Quantcast

Aldermen: ‘No names, please’ in public comment

Evanston aldermen Monday voted to bar citizens from criticizing city employees by name during the City Council’s public comment period.

The aldermen agreed with Mayor Elizabeth Tisdahl that she should gavel people out of order if they “attack anyone by name” during citizen comment.

The decision, at the council’s Rules Committee meeting, came in response to an incident at last week’s City Council meeting.

City Clerk Rodney Greene started to read a letter from an attorney representing the Jewish day school now suing the city over the council’s refusal to grant a special use permit that would allow the school to relocate to industrially-zoned property at 222 Hartrey Ave.

Before Greene got far into the letter, some aldermen insisted he stop reading it, saying it was inappropriate to be read at the council meeting. They objected to its three-page length, the fact the attorney wasn’t present to speak in person and to the fact the letter criticized a city employee by name.


Evanston aldermen Monday voted to bar citizens from criticizing city employees by name during the City Council’s public comment period.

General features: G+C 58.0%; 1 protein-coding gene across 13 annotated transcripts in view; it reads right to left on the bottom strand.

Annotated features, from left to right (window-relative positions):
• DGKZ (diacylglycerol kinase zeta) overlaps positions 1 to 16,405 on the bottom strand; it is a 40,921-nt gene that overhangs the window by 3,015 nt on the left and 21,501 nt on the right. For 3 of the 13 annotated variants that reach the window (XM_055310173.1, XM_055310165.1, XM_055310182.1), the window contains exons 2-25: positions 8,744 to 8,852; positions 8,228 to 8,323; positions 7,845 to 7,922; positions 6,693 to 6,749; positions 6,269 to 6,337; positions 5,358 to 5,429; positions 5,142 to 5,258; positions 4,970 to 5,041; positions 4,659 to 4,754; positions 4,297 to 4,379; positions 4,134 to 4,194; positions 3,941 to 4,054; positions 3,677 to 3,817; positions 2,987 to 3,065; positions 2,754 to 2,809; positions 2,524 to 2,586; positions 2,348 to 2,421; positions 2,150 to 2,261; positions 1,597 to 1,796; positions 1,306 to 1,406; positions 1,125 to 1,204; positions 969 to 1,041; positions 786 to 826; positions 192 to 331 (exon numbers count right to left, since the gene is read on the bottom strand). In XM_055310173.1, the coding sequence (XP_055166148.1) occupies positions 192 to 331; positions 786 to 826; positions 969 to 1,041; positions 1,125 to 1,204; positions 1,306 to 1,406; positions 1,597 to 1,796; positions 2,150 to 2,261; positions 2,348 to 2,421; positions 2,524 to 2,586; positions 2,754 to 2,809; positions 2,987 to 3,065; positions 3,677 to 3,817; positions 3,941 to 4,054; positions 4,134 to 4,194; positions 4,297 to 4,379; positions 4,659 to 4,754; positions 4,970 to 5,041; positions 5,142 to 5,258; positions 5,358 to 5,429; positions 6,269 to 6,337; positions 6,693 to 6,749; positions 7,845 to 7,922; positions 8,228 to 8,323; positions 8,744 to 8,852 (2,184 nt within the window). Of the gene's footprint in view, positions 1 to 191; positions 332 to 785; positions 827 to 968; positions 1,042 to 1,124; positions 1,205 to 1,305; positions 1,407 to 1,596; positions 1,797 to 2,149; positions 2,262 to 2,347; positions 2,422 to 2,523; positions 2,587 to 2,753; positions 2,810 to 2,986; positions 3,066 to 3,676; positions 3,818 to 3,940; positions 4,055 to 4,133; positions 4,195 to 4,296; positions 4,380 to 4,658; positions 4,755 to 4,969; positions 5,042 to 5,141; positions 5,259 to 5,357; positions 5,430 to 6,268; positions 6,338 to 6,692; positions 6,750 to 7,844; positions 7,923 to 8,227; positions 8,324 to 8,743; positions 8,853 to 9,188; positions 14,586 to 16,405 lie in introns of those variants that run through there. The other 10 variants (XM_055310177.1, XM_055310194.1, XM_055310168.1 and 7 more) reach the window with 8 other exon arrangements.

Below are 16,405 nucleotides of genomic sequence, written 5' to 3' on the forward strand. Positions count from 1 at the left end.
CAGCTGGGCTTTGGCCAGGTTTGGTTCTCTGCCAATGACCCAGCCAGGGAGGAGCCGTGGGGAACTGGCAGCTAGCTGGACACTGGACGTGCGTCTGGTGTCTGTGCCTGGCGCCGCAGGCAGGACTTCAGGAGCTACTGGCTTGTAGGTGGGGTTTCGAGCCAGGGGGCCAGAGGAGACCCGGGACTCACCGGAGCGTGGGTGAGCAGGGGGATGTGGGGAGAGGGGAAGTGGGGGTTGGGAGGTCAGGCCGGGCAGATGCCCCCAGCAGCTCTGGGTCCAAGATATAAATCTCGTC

The aldermen agreed with Mayor Elizabeth Tisdahl that she should gavel people out of order if they “attack anyone by name” during citizen comment.

The decision, at the council’s Rules Committee meeting, came in response to an incident at last week’s City Council meeting.

City Clerk Rodney Greene started to read a letter from an attorney representing the Jewish day school now suing the city over the council’s refusal to grant a special use permit that would allow the school to relocate to industrially-zoned property at 222 Hartrey Ave.

Before Greene got far into the letter, some aldermen insisted he stop reading it, saying it was inappropriate to be read at the council meeting. They objected to its three-page length, the fact the attorney wasn’t present to speak in person and to the fact the letter criticized a city employee by name.

The letter quotes statements by Zoning Administrator Bill Dunkley from the transcript of Plan Commission meeting in August to bolster the attorney’s argument that the city should not have adopted a zoning change that eliminates churches as a special use in industrial zones.

We have obtained a copy of the letter from attorney Mark R. Sargis and it’s available here (2.4MB .pdf file).

It was not clear from the discussion Monday how the aldermen might respond if a citizen criticized a city official’s actions without mentioning the official by name or mentioned the official’s title but not his or her name.

But Tisdahl said she planned to draft a policy statement on the issue to add to the public comment sign-up sheet at the council meetings.

Editors’ Picks